Aperture is one of the 3 main pillars of photography, in addition to ISO and shutter speed. Aperture controls how much light reaches the image sensor of the camera, as well as the depth of field, which is the area of the image that is in focus and appears sharp.
When you change the aperture, you’re changing the size of the hole within the lense that allows light into the camera body. It’s similar to the pupil of the human eye. When the pupil expands, more light enters the eye, when the pupil contracts, less light enters the eye.
What is the F-Number?
The size of the hole within the lense is expressed in f-stops or the f-number. The F-Number represents the focal ratio. A small f-number will make the foreground of the photo very sharp, while making the background of the photo blurry. This type of setup is commonly used in portrait photography.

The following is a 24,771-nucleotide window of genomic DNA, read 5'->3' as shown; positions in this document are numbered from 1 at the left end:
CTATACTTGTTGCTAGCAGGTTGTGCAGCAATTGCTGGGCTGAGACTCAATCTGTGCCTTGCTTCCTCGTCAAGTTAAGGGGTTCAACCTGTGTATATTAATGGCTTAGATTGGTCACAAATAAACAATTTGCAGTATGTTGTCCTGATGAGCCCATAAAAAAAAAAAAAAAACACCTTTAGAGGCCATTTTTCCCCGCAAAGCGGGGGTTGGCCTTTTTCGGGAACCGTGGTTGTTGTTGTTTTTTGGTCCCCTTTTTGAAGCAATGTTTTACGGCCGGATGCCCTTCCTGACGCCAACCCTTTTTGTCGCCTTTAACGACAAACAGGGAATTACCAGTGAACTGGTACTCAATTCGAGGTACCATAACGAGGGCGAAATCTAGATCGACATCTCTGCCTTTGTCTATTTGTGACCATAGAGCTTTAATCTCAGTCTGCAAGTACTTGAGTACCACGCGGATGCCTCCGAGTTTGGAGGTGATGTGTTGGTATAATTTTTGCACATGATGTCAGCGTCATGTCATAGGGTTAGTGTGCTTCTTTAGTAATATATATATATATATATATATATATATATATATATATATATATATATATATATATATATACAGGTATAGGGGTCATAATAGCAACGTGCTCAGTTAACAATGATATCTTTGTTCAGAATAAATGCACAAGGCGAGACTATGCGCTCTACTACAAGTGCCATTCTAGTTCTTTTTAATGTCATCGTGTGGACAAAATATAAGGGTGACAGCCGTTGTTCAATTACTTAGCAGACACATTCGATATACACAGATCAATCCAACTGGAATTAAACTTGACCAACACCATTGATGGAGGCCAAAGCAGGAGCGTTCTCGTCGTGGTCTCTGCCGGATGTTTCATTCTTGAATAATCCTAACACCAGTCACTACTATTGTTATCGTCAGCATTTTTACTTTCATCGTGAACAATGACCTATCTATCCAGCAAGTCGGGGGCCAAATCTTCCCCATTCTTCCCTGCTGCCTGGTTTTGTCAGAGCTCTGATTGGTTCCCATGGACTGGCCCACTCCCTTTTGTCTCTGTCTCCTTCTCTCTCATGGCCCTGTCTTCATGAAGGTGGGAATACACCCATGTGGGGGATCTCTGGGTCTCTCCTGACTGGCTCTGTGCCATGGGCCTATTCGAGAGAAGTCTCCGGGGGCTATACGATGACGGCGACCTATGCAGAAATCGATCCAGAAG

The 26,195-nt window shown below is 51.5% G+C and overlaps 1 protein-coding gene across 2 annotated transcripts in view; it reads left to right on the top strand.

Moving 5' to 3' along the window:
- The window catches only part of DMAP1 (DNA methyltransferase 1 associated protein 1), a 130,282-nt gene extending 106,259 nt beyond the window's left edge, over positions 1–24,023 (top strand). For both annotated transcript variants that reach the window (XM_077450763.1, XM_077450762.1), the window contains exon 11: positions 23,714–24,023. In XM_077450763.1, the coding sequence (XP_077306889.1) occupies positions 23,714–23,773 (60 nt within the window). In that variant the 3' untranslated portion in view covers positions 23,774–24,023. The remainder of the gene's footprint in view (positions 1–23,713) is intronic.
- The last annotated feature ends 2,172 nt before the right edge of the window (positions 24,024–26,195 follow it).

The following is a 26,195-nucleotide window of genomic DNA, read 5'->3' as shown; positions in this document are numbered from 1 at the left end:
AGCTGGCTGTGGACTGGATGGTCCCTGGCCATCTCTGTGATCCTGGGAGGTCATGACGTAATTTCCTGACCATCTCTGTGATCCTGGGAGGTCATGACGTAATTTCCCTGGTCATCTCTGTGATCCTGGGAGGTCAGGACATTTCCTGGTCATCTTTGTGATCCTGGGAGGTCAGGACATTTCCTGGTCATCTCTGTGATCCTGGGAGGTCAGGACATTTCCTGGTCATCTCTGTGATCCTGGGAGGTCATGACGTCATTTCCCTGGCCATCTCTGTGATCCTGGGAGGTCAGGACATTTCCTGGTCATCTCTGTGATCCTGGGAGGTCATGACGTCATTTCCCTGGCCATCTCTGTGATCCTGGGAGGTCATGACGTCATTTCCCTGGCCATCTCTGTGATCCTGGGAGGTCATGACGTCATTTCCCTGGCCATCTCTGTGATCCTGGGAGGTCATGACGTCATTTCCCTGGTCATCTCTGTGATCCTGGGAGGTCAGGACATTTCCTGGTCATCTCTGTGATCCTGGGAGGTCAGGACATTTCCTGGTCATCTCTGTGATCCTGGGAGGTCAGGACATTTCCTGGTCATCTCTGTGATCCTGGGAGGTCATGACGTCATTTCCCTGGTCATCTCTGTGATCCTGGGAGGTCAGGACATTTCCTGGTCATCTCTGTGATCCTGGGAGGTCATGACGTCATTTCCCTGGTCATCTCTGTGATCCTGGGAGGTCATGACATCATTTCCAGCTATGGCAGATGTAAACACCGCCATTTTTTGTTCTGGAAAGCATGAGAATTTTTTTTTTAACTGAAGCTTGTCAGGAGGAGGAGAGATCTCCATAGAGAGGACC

A large f-number will bring the foreground and the background into focus, creating a sharp overall image.
Important Cheat Sheet:
- The smaller the f-number, the bigger the aperture
- The smaller the f-number, the smaller the focus range will be
- Each lense has a minimum f-number and maximum f-number
- The minimum f-number (maximum aperture) is the most important number on the lense.
- The minimum f-number shows the speed of the lense.
- Lenses with a lower f-number or a larger aperture are better for low light photography.
- A fixed lense (non-zoom) lense only has 1 aperture.
- On a zoom lense, the aperture often changes.